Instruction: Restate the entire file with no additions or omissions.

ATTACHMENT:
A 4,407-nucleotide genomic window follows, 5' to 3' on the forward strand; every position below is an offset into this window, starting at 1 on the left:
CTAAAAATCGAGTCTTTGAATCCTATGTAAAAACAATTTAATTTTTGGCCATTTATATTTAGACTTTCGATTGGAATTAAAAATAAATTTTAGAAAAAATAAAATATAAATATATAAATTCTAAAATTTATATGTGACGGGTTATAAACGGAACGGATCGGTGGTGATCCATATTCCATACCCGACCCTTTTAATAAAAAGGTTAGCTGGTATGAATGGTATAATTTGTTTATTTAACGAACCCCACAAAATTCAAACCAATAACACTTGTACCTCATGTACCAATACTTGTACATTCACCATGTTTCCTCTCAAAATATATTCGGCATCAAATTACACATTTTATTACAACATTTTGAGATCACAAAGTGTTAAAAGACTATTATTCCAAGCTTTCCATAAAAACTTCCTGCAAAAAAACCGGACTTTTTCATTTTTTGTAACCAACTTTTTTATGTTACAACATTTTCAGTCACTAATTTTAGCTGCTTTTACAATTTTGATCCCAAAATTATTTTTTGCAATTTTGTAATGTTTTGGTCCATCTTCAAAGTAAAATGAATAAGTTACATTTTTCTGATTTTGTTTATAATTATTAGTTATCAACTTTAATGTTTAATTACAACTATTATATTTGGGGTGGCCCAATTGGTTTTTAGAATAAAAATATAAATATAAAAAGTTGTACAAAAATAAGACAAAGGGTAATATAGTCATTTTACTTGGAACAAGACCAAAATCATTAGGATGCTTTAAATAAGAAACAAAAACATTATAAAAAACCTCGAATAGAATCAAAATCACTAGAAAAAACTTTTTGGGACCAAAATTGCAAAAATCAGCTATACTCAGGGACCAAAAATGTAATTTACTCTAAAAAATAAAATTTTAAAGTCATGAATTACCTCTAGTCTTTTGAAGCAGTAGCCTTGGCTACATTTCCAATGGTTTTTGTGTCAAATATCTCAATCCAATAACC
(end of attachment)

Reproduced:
A 4,407-nucleotide genomic window follows, 5' to 3' on the forward strand; every position below is an offset into this window, starting at 1 on the left:
CTAAAAATCGAGTCTTTGAATCCTATGTAAAAACAATTTAATTTTTGGCCATTTATATTTAGACTTTCGATTGGAATTAAAAATAAATTTTAGAAAAAATAAAATATAAATATATAAATTCTAAAATTTATATGTGACGGGTTATAAACGGAACGGATCGGTGGTGATCCATATTCCATACCCGACCCTTTTAATAAAAAGGTTAGCTGGTATGAATGGTATAATTTGTTTATTTAACGAACCCCACAAAATTCAAACCAATAACACTTGTACCTCATGTACCAATACTTGTACATTCACCATGTTTCCTCTCAAAATATATTCGGCATCAAATTACACATTTTATTACAACATTTTGAGATCACAAAGTGTTAAAAGACTATTATTCCAAGCTTTCCATAAAAACTTCCTGCAAAAAAACCGGACTTTTTCATTTTTTGTAACCAACTTTTTTATGTTACAACATTTTCAGTCACTAATTTTAGCTGCTTTTACAATTTTGATCCCAAAATTATTTTTTGCAATTTTGTAATGTTTTGGTCCATCTTCAAAGTAAAATGAATAAGTTACATTTTTCTGATTTTGTTTATAATTATTAGTTATCAACTTTAATGTTTAATTACAACTATTATATTTGGGGTGGCCCAATTGGTTTTTAGAATAAAAATATAAATATAAAAAGTTGTACAAAAATAAGACAAAGGGTAATATAGTCATTTTACTTGGAACAAGACCAAAATCATTAGGATGCTTTAAATAAGAAACAAAAACATTATAAAAAACCTCGAATAGAATCAAAATCACTAGAAAAAACTTTTTGGGACCAAAATTGCAAAAATCAGCTATACTCAGGGACCAAAAATGTAATTTACTCTAAAAAATAAAATTTTAAAGTCATGAATTACCTCTAGTCTTTTGAAGCAGTAGCCTTGGCTACATTTCCAATGGTTTTTGTGTCAAATATCTCAATCCAATAACC